North Carolina attorney Vasilios Alexander Venakides has been publicly reprimanded after a Sept. 14 Florida Supreme Court order following allegations he stopped communicating with a client in a marriage dissolution case.
Venakides' public reprimand will appear on the Southern Reporter, according to the consent judgment filed with the court. The consent judgment also includes Venakides' conditional guilty plea.
Venakides, of Chapel Hill, North Carolina, also became a delinquent member of the Florida State Bar due to failure to complete continuing legal education requirements, according to the consent judgment. The state bar later found Venakides had relocated to North Carolina and had failed to update his address.
The supreme court's single-page order also directed Venakides to pay $1,386 in costs. The state bar announced the discipline and the court's order Oct. 30. In Florida court orders are not final until the time to file a rehearing motion expires.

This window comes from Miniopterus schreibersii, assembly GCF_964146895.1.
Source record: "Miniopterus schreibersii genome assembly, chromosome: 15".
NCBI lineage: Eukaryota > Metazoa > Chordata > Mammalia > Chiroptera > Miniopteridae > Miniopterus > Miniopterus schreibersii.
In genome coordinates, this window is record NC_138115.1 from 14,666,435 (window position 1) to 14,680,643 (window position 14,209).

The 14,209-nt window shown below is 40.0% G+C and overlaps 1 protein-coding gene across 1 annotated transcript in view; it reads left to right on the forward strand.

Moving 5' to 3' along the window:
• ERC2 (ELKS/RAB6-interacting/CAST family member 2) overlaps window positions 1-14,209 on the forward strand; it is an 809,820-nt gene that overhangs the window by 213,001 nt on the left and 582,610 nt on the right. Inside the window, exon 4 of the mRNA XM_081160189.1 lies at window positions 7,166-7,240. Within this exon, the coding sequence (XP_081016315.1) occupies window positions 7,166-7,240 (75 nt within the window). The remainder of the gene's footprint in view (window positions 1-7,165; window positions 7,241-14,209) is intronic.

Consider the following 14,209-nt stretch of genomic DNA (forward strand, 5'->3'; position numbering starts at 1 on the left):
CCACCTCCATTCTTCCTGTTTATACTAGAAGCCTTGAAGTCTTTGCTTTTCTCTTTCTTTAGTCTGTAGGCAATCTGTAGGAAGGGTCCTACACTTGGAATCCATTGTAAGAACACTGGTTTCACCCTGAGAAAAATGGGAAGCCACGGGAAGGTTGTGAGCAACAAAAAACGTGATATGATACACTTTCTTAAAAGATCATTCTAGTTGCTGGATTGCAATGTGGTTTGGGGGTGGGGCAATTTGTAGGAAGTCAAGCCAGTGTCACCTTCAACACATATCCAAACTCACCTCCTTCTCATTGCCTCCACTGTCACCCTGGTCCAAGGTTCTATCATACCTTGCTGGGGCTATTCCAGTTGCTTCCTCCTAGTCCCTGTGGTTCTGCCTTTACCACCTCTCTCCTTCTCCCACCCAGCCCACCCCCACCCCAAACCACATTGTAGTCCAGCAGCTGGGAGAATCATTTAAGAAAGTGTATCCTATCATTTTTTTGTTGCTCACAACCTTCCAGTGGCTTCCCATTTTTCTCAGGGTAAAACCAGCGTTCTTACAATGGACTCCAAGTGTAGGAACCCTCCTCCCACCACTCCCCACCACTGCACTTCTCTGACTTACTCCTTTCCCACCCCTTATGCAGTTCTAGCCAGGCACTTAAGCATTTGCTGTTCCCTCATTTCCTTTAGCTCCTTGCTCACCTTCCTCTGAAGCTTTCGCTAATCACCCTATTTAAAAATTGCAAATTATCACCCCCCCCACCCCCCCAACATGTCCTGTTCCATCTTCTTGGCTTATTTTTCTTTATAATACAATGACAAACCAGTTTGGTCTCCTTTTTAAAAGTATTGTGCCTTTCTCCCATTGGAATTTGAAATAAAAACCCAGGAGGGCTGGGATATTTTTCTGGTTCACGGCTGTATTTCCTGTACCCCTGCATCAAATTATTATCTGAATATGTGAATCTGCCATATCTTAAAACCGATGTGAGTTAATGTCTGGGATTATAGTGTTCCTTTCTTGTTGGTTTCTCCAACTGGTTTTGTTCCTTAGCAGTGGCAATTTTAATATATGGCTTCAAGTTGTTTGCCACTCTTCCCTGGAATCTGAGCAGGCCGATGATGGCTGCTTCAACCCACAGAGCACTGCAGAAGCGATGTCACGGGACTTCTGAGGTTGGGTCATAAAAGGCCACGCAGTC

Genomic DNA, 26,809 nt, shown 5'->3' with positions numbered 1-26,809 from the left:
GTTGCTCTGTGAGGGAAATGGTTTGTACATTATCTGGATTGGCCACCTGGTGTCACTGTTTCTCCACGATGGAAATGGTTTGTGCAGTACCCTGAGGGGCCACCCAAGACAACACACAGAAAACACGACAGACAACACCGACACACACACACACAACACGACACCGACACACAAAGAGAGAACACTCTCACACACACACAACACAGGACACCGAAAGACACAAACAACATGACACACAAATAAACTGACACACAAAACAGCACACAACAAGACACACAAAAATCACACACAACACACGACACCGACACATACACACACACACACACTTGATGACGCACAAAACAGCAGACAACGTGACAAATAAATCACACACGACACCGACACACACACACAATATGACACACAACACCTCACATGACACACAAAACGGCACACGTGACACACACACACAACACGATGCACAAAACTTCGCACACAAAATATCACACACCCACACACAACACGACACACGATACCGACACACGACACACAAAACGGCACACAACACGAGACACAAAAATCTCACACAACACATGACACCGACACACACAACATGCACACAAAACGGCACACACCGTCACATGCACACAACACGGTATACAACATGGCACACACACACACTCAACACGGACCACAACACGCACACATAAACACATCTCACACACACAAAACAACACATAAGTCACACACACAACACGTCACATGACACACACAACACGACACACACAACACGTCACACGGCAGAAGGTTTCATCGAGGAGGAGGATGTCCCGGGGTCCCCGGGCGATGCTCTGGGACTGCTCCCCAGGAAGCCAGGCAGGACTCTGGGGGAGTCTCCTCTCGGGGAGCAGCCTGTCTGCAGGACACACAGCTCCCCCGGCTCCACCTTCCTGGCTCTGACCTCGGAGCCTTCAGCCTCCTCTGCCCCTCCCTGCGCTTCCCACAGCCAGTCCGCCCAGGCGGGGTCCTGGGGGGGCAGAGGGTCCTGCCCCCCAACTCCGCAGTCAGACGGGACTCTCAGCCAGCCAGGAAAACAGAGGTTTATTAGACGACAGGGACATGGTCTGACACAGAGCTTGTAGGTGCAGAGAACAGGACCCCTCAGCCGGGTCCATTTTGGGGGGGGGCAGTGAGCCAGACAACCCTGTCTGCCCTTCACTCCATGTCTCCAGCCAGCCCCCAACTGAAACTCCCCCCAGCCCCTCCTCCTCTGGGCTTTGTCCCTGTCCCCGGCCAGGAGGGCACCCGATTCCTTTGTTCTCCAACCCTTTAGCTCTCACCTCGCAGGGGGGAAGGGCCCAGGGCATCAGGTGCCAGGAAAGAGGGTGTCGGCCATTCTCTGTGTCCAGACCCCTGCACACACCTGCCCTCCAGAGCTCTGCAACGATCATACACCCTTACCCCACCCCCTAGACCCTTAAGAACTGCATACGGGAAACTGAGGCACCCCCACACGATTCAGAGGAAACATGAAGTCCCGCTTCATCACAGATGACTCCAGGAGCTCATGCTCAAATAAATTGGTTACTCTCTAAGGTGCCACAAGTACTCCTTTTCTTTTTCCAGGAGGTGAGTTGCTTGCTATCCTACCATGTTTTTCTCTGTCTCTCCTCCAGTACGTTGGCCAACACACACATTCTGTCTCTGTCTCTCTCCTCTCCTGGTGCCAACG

Venakides was admitted to the bar in Florida on June 13, 2013, and had no other disciplines before the state bar, according to his profile at the state bar website and the consent judgment.
Venakides was hired by his client in the marriage dissolution case in the spring of, according to the consent judgment. The following February, Venakides filed initial papers but otherwise stopped communicating with his client, the judgment said.
The respondent became a delinquent member of the state bar the following June.
His client began to file pro se pleadings in the divorce case and Venakindes did not appear for a case management conference that October, according to the judgment. The judge in the case granted the client's motion to remove Venakides as his attorney and, as the couple had reached a settlement, allowed them to finalize their divorce. .
The client filed a complaint with the state bar shortly and, when the state bar attempted to contact Venakides, the bar discovered the attorney had relocated to North, according to the judgment.
Venakides has since completed his continuing legal education requirements and has brought his state bar membership into good standing. "There were no other client complaints," the judgment said. "This appeared to be an isolated incident of neglect."